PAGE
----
But Imad-ul-Mulk and his allies had realised this plan. Aided by the Marathas, led by Malhar Rao Holkar, he defeated Safdarjung. The Emperor then collected a large army and camped at Sikandarabad, where the Maratha chieftain Raghunathrao, Malhar Rao Holkar and 2,000 Marathas, together with Imad-ul-Mulk, routed his army at the First Battle of Sikandarabad (1754).[14] Ahmad Shah fled to Delhi, leaving his mother, wives and a retinue of 8,000 women behind. Imad-ul-Mulk with the support of Raghunathrao proceeded to Delhi, where he imprisoned both the emperor and his mother.

Meanwhile, following the battle at Sikandarabad, the ailing Safdarjung fled to Awadh and a Mughal general laid siege to Bhurtpore, which Suraj Mal and his Jat rebels controlled. After being reinstated as the Grand Vizier, Imad-ul-Mulk moved out of Delhi to support his lieutenant with a fresh supply of ammunition.[citation needed]

It was during this confrontation that Imad-ul-Mulk claimed that Ahmad Shah Bahadur sent secret dispatches to Suraj Mal, encouraging him to fight and promised to advance to the aid of the Jats. He had intercepted the letters, made peace with Suraj Mal, and returned to Delhi, where he blinded Ahmad Shah. After hearing of this action Safdarjung fell ill and died.[citation needed]

Fragmented polities of the Mughal EmpireEdit

The weak but influential[clarification needed] Ahmad Shah Bahadur maintained correspondence from distant loyal vassals and Nawabs such as Chanda Sahib, Nawab of Tinnevelly (his southernmost subject) and Muzaffar Jung.

Muhammad Shah bestowed him[who?] with the title Nasir Jung and later the next Mughal Emperor Ahmad Shah Bahadur appointed him as the Subedar of the Deccan and bestowed him with the title Nasir-ud-Daula, he was killed by the renegade Himmat Khan in 1750.[15]

First Carnatic War (1746–1748)Edit

In 1749, Joseph François Dupleix allied with Chanda Sahib and Muzaffar Jung, the two strong designated Mughal administrators in the Deccan and sought bring them into power in their respective regions. Other leaders such as Hyder Ali also sided with the French. Soon the Chanda Sahib, Muzzafar Jung and the French led by Patissier and De Bussy had the capacity to defeat the alarmed Nawab of the Carnatic Anwaruddin Muhammed Khan during the Battle of Ambur.[16]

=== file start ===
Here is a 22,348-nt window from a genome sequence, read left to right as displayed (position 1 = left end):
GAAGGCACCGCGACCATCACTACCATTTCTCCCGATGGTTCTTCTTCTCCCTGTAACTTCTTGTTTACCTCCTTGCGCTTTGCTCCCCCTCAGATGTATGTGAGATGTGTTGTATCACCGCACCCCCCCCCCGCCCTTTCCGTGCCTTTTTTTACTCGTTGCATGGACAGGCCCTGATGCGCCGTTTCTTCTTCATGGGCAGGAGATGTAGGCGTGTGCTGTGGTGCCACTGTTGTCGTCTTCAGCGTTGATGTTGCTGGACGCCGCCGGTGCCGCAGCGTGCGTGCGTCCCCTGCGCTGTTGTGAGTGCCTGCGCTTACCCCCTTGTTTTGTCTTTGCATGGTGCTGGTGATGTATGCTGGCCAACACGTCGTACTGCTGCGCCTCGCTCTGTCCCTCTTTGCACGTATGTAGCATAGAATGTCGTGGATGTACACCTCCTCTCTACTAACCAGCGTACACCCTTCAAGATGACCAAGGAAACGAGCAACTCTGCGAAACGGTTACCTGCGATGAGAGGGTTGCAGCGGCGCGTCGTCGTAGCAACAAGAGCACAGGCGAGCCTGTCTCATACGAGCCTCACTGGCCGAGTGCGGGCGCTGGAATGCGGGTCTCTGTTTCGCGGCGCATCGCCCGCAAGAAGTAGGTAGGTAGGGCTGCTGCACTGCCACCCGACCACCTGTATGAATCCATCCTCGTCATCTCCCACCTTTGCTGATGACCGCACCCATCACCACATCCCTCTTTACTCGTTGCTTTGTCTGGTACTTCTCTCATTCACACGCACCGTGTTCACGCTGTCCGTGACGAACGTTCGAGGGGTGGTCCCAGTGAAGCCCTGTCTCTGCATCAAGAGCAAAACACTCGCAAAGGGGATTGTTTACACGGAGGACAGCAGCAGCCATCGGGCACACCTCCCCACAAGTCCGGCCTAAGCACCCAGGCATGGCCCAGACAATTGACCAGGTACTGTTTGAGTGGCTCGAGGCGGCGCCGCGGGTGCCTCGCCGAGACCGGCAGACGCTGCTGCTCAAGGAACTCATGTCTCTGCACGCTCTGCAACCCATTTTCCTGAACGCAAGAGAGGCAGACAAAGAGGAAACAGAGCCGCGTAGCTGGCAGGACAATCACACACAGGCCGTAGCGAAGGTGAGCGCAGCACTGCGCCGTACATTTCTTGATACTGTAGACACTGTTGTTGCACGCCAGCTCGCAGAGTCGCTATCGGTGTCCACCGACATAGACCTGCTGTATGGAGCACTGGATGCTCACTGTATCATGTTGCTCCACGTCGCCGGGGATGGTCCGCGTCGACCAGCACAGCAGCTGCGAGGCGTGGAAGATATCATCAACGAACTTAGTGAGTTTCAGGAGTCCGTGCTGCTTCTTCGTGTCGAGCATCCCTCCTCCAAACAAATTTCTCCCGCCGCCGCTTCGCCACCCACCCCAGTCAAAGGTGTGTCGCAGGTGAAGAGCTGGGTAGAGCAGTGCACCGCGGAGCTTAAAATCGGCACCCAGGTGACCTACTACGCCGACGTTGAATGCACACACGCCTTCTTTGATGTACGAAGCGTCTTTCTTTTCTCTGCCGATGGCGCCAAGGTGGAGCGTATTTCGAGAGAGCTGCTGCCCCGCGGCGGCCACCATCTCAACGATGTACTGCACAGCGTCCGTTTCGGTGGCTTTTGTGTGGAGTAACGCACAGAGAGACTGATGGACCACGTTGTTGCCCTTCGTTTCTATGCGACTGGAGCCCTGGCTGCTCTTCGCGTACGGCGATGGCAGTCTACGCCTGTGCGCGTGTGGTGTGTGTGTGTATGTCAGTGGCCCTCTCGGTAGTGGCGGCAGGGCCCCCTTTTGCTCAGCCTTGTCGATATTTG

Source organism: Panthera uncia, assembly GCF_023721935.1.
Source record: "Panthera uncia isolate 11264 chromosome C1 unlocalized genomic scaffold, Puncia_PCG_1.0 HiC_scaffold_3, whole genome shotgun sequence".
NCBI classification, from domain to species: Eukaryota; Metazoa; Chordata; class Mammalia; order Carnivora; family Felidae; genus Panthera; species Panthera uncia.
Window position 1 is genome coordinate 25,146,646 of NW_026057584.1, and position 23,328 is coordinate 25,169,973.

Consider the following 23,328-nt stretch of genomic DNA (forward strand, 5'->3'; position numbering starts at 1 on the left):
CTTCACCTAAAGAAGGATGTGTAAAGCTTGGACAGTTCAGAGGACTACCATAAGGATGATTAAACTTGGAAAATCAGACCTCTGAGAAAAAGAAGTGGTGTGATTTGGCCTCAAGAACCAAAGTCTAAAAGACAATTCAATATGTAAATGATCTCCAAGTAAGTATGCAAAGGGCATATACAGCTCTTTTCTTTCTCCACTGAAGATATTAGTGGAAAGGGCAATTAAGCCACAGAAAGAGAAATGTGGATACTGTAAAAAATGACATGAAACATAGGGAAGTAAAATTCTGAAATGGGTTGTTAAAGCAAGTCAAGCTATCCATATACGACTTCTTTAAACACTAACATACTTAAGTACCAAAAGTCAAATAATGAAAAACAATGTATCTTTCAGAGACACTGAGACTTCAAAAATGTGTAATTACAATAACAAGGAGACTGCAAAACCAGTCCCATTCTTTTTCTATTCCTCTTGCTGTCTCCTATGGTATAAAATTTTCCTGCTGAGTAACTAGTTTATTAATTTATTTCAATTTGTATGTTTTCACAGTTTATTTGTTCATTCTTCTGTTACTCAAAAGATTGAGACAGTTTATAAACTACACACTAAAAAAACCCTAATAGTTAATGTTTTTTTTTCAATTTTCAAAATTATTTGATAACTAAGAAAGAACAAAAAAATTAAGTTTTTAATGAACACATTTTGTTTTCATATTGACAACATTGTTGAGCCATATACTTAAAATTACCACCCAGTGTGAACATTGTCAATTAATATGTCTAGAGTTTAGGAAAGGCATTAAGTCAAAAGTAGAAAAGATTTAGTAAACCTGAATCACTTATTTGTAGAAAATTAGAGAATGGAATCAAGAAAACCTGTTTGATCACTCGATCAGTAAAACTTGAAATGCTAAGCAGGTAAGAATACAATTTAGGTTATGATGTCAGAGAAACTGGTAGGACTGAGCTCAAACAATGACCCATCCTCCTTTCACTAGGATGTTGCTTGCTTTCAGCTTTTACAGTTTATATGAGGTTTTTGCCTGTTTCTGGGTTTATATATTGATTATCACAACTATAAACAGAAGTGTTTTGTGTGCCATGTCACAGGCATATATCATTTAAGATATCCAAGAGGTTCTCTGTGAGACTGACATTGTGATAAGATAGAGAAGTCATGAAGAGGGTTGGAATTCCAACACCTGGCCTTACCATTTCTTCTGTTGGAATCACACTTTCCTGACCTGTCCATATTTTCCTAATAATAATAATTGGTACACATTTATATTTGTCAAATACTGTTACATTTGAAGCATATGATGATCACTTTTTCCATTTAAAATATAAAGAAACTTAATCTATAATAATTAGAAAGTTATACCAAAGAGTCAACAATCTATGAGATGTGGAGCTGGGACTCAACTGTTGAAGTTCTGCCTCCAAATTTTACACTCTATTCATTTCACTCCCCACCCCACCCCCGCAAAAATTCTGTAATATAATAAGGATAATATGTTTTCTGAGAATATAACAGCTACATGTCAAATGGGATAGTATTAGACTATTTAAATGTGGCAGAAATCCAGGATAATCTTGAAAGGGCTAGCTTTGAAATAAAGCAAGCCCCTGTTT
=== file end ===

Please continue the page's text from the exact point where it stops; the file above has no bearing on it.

Death of the Nawab of Arcot in the Carnatic, during a battle against the French in 1749.

In response to this power struggle among the Mughal subjects in the Deccan, Muhammed Ali Khan Wallajah and Nasir Jung aligned themselves with the English in 1750. When Nasir Jung tried to recapture Gingee Fort, from De Bussy he was halted, defeated and killed by the forces of the troublesome Himmat Khan, the Nawab of Kadapa. Dupleix, who was the real power behind the successors, soon delegated a formidable governance to his allies: Muzaffar Jung was declared the Nizam of Mughal lands in eastern-Deccan and Chanda Sahib was declared the new Nawab of the Carnatic. The French were perceived as powerful aristocrats throughout the Mughal Empire; their English counterparts, however, had their reputations tarnished by the alleged acts of piracy since the days of Aurangzeb.

Mughal Army expedition against MarwarEdit

Coin of Ahmad Shah Bahadur

Salabat Khan, the Mir Bakshi and commander of the Mughal army, was joined by Bhakt Singh in Marwar against the forces of Ram Singh and Ishvari Singh. The sides fought each other in 1750 at the Battle of Raona.[18] Immediately after the battle, Ishwari Singh reconciled with Salabat Khan and the confrontation ended in ceasefire. Soon afterwards the Maratha Confederacy invaded Jaipur and Ishwari Singh committed suicide.

2nd and 3rd Invasions of Ahmad Shah AbdaliEdit

In 1749, Ahmad Shah Abdali invaded India for a second time. The reasons for the invasion were the same as the first one, he claimed the revenue of 4 districts (Sarkars) of Punjab assigned for the support of the impoverished Subah of Kabul, an arrangement which existed previously in Mughal times and was imposed on the Mughals after they ceded that Subah to Nadir Shah in 1739. Abdali's forces fought Moin-ul-Mulk, the Mughal governor of Punjab, to a stalemate, but the latter was duped into signing a treaty accepting Abdali's demands.

The terms of the 1749 not being fulfilled, Abdali invaded India a third time in 1752 and swept all before him before the gates of Lahore. Here a fierce battle was fought, and Moin-ul-Mulk's brave lieutenant, Raja Koramal was killed. Moin-ul-Mulk was captured, but Abdali pardoned him due to his courageousness in battle, afterwards reappointed him governor of the Subah. The Mughal Court became frantic lest a repeat of 1739 should occur. The Grand Wazir, Safdar Jung enlisted the help of 50,000 Marathas on promise of a large sum of money, but before he could do anything, an equally frantic Emperor signed a peace treaty with the Abdali, acting upon the advice of his mother's favourite, the eunuch Javed Khan Nawab Bahadur. According to the terms of the treaty, Punjab (including Multan and Sindh) and Kashmir were to be administered by the Abdali in the Emperor's name, and any Governor of the Subah appointed by the Emperor had to have Abdali's approval. This was only a face saving gesture, in reality the Subah's had been ceded to the Afghans. They would be officially annexed by them in 1757, following Imad-ul-Mulk's aborted attempt to restore them to Mughal control.